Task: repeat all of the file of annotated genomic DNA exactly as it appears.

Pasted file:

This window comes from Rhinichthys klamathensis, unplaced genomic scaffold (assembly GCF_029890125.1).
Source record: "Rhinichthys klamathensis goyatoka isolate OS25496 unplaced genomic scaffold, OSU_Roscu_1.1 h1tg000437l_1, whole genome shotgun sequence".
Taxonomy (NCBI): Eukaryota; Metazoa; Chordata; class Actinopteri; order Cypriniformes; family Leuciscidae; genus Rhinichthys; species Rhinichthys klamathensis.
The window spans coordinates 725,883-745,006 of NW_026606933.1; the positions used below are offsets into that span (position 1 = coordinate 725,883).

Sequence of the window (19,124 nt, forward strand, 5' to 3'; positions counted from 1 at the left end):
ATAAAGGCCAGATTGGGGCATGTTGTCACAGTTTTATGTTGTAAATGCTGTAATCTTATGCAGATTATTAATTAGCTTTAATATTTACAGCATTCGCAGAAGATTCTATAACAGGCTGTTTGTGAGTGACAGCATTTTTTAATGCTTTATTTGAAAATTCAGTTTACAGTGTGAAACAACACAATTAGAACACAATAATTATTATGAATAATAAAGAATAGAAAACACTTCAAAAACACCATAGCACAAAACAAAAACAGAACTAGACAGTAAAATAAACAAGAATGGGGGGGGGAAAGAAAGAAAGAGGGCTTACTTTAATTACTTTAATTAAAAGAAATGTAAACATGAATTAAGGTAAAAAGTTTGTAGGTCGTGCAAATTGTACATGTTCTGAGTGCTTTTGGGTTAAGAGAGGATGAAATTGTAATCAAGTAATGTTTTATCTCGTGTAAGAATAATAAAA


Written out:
This window comes from Rhinichthys klamathensis, unplaced genomic scaffold (assembly GCF_029890125.1).
Source record: "Rhinichthys klamathensis goyatoka isolate OS25496 unplaced genomic scaffold, OSU_Roscu_1.1 h1tg000437l_1, whole genome shotgun sequence".
Taxonomy (NCBI): Eukaryota; Metazoa; Chordata; class Actinopteri; order Cypriniformes; family Leuciscidae; genus Rhinichthys; species Rhinichthys klamathensis.
The window spans coordinates 725,883-745,006 of NW_026606933.1; the positions used below are offsets into that span (position 1 = coordinate 725,883).

Sequence of the window (19,124 nt, forward strand, 5' to 3'; positions counted from 1 at the left end):
ATAAAGGCCAGATTGGGGCATGTTGTCACAGTTTTATGTTGTAAATGCTGTAATCTTATGCAGATTATTAATTAGCTTTAATATTTACAGCATTCGCAGAAGATTCTATAACAGGCTGTTTGTGAGTGACAGCATTTTTTAATGCTTTATTTGAAAATTCAGTTTACAGTGTGAAACAACACAATTAGAACACAATAATTATTATGAATAATAAAGAATAGAAAACACTTCAAAAACACCATAGCACAAAACAAAAACAGAACTAGACAGTAAAATAAACAAGAATGGGGGGGGGAAAGAAAGAAAGAGGGCTTACTTTAATTACTTTAATTAAAAGAAATGTAAACATGAATTAAGGTAAAAAGTTTGTAGGTCGTGCAAATTGTACATGTTCTGAGTGCTTTTGGGTTAAGAGAGGATGAAATTGTAATCAAGTAATGTTTTATCTCGTGTAAGAATAATAAAA